This a contributed post by educator Nathan Hall.

Using Quizlet in language class.png

Back in the summer of 2006, my wife and I moved to Lithuania for work. During that first summer, we decided to take part in an intensive Lithuanian language course at the university. Being still fairly new to the language, we did our best to keep up with all of the new words we were learning. We unpacked our printer and located the printable business card paper (for which we had paid a small fortune). We started printing up flashcards of all of vocabulary we were learning, but it didn't take long to notice we were going through loads of business cards and all of those new cards were beginning to stack up. Needless to say, we gave up on that method after a couple of weeks. It was just too expensive and too tricky to carry around.

Four years later, we moved back to Canada and I was starting a new position in a language school. I was discussing my experience of learning Lithuanian with a colleague, and she mentioned that she uses a free online flashcard tool called Quizlet.

Intrigued, I started to look into it and before you know it, I was using Quizlet in all my classes. Students loved it — and bulky, expensive paper flashcards became a relic of the past. Since then, I have discovered a number of effective ways to use Quizlet flashcard sets in my language classroom.

Five ways I use Quizlet to teach languages:

  1. Definitions: This is the most common way teachers use Quizlet. Simply take some of the words from a reading or something you have covered in class and put them together with a definition. If I am covering something from a book or handout, I may use those definitions. Students can study these sets with all of Quizlet's activities, but Flashcards is a great way to get started.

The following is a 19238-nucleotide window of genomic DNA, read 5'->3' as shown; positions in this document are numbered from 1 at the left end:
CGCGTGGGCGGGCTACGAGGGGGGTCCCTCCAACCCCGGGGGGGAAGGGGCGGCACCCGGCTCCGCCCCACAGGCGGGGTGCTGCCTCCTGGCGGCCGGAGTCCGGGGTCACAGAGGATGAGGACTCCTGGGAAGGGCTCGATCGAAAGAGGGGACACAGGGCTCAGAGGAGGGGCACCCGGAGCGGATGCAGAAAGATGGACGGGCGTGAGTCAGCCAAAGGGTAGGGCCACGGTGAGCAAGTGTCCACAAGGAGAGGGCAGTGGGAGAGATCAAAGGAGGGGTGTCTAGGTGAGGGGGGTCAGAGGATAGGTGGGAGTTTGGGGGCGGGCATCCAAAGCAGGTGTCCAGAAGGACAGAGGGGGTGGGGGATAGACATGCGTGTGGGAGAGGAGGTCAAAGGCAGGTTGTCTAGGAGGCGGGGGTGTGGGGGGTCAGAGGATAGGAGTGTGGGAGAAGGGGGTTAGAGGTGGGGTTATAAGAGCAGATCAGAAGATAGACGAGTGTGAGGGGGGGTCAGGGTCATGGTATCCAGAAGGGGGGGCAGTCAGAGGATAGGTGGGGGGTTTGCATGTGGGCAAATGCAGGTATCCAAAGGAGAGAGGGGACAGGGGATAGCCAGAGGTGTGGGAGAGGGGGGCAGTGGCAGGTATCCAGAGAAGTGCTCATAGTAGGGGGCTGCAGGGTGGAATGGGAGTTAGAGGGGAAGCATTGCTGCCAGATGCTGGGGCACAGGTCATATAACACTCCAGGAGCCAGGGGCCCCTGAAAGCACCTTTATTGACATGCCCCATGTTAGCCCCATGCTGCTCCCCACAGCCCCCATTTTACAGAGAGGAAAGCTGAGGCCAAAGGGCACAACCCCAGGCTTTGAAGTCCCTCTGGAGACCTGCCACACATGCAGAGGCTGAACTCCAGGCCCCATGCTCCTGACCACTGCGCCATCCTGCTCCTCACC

Screen Shot 2018-05-23 at 4.28.00 PM.pngExample Quizlet set: Video Gamers
  2. Pronunciation: Quizlet offers a text to speech function that usually works pretty well. Sometimes, I will jot down some words I hear in class that are being pronounced improperly and I will make a Quizlet set and ask my students to listen to the pronunciation as homework. Students can also practice with the Spell activity on Quizlet.
    Screen Shot 2018-05-23 at 4.28.42 PM.pngExample Quizlet set: Pronunciation
  3. Collocations: Instead of using a definition of the word, I give three other words that normally go together with that word. To have this work well, you have to make sure there is only one clear answer. To review these sets, my students like to use Quizlet Live, a fun team-based game.
    Screen Shot 2018-05-23 at 4.29.07 PM.pngExample Quizlet set: Collocations
  4. Pictures: You can upload an image and then click on areas of the image to mark items in the image, creating an interactive diagram. This works really well with a scene like what you would find in an IKEA catalogue. Quizlet's Match activity is a fun way to review diagram sets like these.
    Screen Shot 2018-05-23 at 4.30.06 PM.pngExample Quizlet set: Living Room
  5. Sentence structure: Have a correctly written sentence in the term section, and mix up sections of the sentence in the definition section. I ask students to practice these sets with Quizlet's Write activity.
    Screen Shot 2018-05-23 at 4.29.35 PM.pngExample Quizlet set: Present Simple

I know some of you have used Quizlet in other ways, so feel free to share in the comments section below!


Nathan Hall is a faculty member at Douglas College in New Westminster, BC, Canada, where he teaches in the English for Academic Purposes program. He also is a teacher trainer in the TESL program and does workshops and presentations on pedagogically sound ways of using technology in the classroom. You can find more great ideas from Nathan on his blog, nathanhall.ca, and on Twitter at @nathanghall.